Definition - What does Dielectric Fitting mean?
A dielectric fitting is a type of industrial material that isolates monitoring instruments against the effects of electrical current. One of its main purposes is to connect two types of pipe, such as iron and copper. It holds the pipes together, averting leakage and other types of damage.
Dielectric fittings disrupt the flow of cathodic current while allowing the fluid to flow. It is often utilized in water supply lines as well as other connections that necessitate an adapter between two dissimilar pipes.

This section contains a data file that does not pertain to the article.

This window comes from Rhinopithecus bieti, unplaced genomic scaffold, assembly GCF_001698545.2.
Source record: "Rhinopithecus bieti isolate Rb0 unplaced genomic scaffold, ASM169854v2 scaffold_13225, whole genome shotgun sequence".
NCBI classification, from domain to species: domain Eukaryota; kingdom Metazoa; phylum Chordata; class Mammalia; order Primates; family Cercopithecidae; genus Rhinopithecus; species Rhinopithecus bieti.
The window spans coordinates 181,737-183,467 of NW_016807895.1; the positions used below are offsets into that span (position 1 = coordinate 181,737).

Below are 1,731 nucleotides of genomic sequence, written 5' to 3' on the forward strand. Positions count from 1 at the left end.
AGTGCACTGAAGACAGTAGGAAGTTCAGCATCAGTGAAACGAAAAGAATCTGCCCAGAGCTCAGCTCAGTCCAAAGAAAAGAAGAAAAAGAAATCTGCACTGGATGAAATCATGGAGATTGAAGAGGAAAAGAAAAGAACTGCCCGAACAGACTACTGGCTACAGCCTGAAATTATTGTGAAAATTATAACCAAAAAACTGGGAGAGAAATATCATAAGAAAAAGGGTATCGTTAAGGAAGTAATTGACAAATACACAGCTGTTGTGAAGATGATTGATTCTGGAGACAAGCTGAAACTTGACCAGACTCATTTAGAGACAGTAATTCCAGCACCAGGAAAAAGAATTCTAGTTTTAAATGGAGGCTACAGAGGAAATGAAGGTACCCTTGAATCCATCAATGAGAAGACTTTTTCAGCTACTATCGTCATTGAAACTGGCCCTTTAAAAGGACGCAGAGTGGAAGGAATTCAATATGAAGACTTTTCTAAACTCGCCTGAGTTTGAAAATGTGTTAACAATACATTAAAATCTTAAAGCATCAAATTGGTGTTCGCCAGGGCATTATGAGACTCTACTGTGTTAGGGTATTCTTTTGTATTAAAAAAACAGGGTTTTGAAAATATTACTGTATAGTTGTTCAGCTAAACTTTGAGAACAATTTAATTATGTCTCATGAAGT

Corrosionpedia explains Dielectric Fitting
A dielectric fitting is specifically designed to join two types of metal pipes together without the need for soldering. It is highly important as when iron and copper pipes are combined, galvanization may take place resulting in corrosion, and eventually, total failure of the pipe system.
A dielectric fitting offers a barrier between the pipes, breaking all galvanized current and preventing corrosion in the pipes. This helps in preserving the pipes and stopping the unintentional production of electricity, which could lead to damage brought by corrosive actions.
Galvanic corrosion takes place when two dissimilar metals are present along with acidic solutions. This type of environment creates a battery that produces electrical current flow between the metals. To keep this from happening, a dielectric fitting is used, as it also serves as an insulator between two metals, putting a stop to electrolysis.
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